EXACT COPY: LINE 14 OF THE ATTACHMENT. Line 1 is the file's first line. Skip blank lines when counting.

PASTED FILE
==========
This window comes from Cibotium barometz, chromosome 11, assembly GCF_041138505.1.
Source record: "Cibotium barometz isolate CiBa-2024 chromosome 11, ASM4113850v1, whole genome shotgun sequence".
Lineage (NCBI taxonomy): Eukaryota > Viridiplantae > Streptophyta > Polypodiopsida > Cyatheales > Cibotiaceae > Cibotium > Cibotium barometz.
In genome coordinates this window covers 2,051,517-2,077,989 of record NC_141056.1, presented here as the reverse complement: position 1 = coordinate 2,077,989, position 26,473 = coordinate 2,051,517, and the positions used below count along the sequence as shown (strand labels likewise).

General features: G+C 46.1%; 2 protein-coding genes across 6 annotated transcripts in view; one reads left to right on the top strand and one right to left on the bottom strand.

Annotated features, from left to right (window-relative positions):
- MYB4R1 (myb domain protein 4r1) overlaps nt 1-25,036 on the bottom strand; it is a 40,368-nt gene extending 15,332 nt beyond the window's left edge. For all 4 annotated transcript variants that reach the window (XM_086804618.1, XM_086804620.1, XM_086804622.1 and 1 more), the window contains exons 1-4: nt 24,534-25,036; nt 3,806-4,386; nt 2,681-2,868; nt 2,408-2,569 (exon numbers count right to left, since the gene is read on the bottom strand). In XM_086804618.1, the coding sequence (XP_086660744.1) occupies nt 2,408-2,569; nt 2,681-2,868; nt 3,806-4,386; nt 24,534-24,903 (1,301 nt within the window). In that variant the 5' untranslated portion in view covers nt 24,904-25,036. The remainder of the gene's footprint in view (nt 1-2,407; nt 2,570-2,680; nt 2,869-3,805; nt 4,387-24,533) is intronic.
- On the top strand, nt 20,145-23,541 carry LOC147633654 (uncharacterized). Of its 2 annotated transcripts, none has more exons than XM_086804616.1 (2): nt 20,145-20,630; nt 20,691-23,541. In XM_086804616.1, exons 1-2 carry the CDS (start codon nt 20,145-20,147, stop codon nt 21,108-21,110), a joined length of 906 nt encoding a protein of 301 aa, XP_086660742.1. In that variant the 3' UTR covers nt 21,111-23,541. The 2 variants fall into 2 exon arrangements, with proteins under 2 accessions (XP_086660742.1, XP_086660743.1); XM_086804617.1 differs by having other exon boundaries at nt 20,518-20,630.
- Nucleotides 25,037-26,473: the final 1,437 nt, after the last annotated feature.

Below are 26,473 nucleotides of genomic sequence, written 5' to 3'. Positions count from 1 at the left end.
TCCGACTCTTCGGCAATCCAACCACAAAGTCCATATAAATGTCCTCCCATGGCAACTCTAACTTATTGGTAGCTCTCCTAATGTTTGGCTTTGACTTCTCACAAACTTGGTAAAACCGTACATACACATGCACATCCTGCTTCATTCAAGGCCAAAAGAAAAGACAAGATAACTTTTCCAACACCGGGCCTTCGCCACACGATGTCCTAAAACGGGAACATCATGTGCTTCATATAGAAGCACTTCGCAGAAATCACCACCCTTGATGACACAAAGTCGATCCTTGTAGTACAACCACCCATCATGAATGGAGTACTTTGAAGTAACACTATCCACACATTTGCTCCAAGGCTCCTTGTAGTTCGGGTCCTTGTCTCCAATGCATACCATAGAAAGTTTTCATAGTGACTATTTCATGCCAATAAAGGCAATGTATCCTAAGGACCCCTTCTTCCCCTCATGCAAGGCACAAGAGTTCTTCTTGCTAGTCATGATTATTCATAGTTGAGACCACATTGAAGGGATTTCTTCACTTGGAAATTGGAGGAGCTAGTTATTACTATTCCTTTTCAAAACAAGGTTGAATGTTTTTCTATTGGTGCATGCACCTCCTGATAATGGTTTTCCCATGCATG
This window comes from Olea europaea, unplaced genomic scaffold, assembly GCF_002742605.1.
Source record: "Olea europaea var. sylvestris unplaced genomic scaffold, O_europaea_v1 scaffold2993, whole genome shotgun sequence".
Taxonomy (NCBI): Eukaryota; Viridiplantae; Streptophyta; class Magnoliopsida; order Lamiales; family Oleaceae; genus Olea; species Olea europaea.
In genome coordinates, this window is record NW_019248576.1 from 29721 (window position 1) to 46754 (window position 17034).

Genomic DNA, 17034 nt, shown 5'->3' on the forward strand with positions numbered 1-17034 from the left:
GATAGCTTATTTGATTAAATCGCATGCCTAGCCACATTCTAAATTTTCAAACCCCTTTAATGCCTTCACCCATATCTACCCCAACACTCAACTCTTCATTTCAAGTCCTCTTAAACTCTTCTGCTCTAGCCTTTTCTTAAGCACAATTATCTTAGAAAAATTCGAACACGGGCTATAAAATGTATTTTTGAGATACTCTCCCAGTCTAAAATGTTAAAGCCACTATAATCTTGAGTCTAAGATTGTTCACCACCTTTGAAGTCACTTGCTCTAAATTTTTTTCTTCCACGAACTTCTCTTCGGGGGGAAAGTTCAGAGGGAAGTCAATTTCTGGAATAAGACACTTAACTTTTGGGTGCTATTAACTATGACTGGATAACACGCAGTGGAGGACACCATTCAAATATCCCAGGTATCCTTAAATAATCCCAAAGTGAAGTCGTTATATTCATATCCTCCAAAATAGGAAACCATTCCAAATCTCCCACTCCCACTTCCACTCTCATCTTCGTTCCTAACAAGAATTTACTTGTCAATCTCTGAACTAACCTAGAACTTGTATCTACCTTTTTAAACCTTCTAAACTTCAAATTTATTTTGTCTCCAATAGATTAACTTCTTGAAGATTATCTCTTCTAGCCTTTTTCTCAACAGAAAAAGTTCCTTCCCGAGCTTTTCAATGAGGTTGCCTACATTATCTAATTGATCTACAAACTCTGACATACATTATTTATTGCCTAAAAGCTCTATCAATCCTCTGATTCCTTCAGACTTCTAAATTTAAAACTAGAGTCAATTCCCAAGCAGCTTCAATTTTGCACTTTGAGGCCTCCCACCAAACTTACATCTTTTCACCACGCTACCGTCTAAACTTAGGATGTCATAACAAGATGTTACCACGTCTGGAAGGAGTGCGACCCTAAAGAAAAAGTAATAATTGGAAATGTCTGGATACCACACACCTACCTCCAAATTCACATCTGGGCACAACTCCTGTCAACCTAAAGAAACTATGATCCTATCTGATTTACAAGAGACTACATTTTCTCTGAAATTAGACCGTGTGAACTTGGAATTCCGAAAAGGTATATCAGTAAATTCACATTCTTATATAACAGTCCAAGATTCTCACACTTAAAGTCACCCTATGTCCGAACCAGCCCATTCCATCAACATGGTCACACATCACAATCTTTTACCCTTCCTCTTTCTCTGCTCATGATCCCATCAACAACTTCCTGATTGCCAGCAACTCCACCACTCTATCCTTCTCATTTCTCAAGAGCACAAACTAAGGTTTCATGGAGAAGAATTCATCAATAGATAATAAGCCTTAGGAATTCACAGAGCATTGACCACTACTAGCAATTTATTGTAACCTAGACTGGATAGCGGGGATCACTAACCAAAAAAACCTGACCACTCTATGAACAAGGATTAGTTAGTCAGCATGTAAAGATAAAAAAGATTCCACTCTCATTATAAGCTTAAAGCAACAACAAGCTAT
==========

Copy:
Taxonomy (NCBI): Eukaryota; Viridiplantae; Streptophyta; class Magnoliopsida; order Lamiales; family Oleaceae; genus Olea; species Olea europaea.